On the 7th Day of Christmas, Running Gave to Me: Overtraining Syndrome

I still can’t pinpoint the exact moment it happened. I don’t remember a specific day or run where it hit me. There was no voice in my head, no doctor or coach or friend telling me what was happening. It just happened. I was burnt out, overtrained and sick of running.

It all happened gradually, a slippery slope. I had come off an amazing 2014, when I had several podium finishes at ultras and even a win at my first 100K. It was Christmastime and life seemed pretty good. I was starting to bump up the mileage again in anticipation for the Sean O’Brien 50 mile in early February. It was going to be my first time in California and first time out west. I was pretty excited to crush it. Then at our annual waterfalls run, a local trail run in the Cuyahoga Valley National Park along which runners take photos with waterfalls and enjoy the day after Christmas running with friends, I was finishing up the run and started feeling a sharp pain in my right hip. By New Year’s Eve, I could barely walk, sit, stand, put on pants or do anything without pain. It should have been a sign; I needed a break. Worse still, I was on the brink of overtraining.

We’ve discussed overtraining on Salty Running quite a bit before. And you’ve also probably read about it elsewhere too. One of the most popular articles about ultrarunners and overtraining was Outside’s piece last year detailing professional ultrarunners Anton Krupicka and Mike Wolfe’s stories. It’s been detailed a lot on iRunFar as well. 

And I wish I could say I found the secret that no other overtrained runner has discovered thus far and was able to run through it. But looking back on my running the past two years is painful and I wish that initial hip injury forced me to stop completely.

But I was not those other runners. I was different. I was sure that I was going to overcome the injury and come back and continue to run to win. But that didn’t happen. I dropped to the 2015 50K at Sean O’Brien and ran my personal worst 50K that day. And then I kept pushing. The signs were there and I kept ignoring them. I DNF’ed a 100 miler that April simply because I didn’t feel like running anymore. I had another 50K a month later and the day before, I was on the phone with my husband in tears because I didn’t want to go. And then with only three miles left to go in a another 100 miler in June of 2015, I gave up and let the third place woman pass me and go on to beat me by six short minutes. I had held onto second for 25 miles, but I just stopped caring.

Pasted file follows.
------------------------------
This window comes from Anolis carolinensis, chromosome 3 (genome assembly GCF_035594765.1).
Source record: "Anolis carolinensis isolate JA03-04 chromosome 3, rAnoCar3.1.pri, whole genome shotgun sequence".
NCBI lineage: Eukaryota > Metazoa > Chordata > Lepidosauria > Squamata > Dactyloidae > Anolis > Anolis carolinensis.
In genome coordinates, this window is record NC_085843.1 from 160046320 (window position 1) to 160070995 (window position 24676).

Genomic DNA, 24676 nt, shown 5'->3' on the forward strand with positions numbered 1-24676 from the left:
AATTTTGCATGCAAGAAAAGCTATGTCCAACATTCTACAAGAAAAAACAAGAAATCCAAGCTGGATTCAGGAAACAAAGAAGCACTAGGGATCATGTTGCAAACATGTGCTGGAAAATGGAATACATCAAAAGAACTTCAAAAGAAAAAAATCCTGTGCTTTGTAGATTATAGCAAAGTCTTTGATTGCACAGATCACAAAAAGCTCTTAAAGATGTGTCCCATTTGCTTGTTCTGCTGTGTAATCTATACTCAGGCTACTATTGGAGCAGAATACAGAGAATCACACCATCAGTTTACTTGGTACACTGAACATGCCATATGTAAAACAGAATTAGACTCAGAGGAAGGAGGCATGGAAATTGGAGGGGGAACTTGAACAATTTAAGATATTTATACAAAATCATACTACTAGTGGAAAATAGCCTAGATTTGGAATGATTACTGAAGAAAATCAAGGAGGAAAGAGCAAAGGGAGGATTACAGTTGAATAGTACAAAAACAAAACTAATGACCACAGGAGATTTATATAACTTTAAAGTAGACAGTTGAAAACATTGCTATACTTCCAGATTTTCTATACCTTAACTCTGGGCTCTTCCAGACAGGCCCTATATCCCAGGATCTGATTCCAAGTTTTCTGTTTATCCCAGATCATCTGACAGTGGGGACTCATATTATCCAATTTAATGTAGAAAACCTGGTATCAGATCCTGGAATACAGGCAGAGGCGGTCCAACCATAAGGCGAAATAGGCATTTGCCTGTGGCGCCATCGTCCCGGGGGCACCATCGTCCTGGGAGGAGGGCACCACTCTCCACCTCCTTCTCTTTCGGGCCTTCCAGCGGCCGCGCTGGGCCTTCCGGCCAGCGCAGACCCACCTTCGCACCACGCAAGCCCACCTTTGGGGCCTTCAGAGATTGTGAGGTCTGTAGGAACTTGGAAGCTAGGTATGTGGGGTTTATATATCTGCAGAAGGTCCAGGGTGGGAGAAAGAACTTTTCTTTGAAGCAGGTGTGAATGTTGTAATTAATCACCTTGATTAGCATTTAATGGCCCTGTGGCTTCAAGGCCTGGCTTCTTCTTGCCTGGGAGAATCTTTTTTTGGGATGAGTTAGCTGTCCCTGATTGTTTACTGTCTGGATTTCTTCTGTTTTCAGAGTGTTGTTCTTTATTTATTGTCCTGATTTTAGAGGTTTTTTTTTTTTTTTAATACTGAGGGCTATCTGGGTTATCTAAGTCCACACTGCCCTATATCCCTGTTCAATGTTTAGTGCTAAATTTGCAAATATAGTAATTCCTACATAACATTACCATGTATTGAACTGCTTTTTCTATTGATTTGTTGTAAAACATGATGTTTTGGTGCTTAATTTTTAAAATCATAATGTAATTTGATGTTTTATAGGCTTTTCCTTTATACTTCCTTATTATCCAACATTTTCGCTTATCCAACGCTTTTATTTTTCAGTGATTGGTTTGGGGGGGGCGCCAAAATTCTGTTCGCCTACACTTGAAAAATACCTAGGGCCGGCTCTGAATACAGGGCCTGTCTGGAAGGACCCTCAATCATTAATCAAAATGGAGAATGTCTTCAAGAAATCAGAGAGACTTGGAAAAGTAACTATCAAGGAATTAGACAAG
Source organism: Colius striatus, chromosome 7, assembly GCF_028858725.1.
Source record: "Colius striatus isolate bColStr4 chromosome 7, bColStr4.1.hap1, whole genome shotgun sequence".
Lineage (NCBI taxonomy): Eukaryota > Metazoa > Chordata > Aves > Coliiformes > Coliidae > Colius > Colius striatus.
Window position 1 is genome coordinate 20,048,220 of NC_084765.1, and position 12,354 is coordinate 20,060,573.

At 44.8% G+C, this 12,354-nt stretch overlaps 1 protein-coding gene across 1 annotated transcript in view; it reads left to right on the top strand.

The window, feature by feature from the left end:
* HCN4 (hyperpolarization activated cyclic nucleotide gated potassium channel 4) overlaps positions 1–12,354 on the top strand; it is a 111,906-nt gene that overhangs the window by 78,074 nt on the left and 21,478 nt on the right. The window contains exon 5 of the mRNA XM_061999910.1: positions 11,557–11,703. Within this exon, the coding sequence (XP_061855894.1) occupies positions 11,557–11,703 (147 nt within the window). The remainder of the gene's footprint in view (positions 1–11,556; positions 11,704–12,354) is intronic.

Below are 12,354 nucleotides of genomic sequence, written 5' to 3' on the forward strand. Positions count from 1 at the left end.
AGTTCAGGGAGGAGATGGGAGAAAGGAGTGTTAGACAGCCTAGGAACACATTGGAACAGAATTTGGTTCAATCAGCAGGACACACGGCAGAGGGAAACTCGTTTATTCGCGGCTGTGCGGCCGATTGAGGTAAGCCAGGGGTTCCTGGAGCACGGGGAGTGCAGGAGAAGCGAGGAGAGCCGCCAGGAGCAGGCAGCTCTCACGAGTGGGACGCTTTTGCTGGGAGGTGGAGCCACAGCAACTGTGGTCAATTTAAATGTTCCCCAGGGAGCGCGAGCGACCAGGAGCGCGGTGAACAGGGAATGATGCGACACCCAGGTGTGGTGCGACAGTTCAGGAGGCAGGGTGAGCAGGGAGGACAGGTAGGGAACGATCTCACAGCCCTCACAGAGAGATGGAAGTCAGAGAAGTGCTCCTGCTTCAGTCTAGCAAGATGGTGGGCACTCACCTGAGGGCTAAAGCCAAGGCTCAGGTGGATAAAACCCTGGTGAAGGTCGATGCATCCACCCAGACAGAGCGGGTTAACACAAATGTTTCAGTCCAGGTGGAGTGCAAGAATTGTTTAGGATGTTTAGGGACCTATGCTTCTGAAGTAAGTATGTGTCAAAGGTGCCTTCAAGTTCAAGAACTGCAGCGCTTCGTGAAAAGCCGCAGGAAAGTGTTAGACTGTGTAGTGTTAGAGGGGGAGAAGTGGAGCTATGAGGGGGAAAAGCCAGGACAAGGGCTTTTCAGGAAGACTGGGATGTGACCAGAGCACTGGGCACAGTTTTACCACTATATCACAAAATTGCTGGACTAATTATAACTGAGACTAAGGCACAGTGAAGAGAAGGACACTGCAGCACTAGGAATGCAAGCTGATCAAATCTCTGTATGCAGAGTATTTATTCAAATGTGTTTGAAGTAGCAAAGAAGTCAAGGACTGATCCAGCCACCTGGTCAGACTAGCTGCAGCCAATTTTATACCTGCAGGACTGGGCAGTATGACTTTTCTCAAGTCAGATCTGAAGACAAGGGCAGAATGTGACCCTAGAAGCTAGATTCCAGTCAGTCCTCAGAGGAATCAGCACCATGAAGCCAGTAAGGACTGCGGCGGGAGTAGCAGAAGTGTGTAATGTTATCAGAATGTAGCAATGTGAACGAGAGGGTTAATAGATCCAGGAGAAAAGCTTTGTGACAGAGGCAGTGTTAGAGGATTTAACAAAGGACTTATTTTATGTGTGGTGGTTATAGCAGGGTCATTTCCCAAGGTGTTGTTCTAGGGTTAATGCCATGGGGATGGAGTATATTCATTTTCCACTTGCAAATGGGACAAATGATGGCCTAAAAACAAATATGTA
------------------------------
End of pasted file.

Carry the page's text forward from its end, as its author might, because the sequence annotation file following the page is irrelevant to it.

In the aftermath, during the summer 2015 and I didn’t want to run anymore. My usual recovery period came and went and I had no desire to run. Getting out of bed and out the door felt like a monumental task. My legs felt heavy, I couldn’t run much faster than a 9:00 mile and I was exhausted all of the time. I had zero motivation to train or do much else other than go to work, eat and sleep. No matter how much I slept, I couldn’t shake the fatigue and no matter what I tried, I couldn’t find my motivation again.

I haven’t raced much since then and I wish I could say that now I’m back to running 100 percent and feeling great about training and racing. I’m getting there slowly and in the last two years, I’ve learned a lot about myself and running.

Taking a break and gaining perspective helped me focus on important things (like my wedding!), but still incorporating running in my life.
Taking a break and gaining perspective helped me focus on important things (like my wedding!), but still incorporating running in my life.

Don’t ignore the signs. 

If this wasn’t clear by now, it is one of the most important, but hardest things to do. It should have been obvious right away, with the pain in my hip and my uncharacteristic loss of interest, that I needed to stop and take a break. I’m sure I was an awful person to be around and no fun to run long with. By prolonging a break, I only made the burnout worse. It’s hard to do when you’re in the midst of it, but looking back on the last two years, it’s so obvious to me.

Go easy on yourself. 

Like many runners, I’m my own harshest critic. I expected way more out of myself than my body was able to give and I paid a price for it. I had to learn to forgive myself and accept my body for what I could do on a particular day and be thankful for that.

Go see a doctor.

My stubborn nature also kept me from seeing a sports medicine doctor sooner, but working with him helped to diagnose some of my symptoms as overtraining syndrome and others related to some other hormone imbalances that he was able to help correct through medication.

Don’t hold yourself to others’ expectations. 

I have a tendency to also put too much pressure on myself based on other people’s opinions. The only expectations I need to hold myself to are my own and I needed to stop caring about what other people thought. As Salty said on Wednesday, “Nobody cares!” At the end of the day, it’s no one’s business but my own if I skipped Mohican this year or decided to run short road races instead of trail ultras for a while.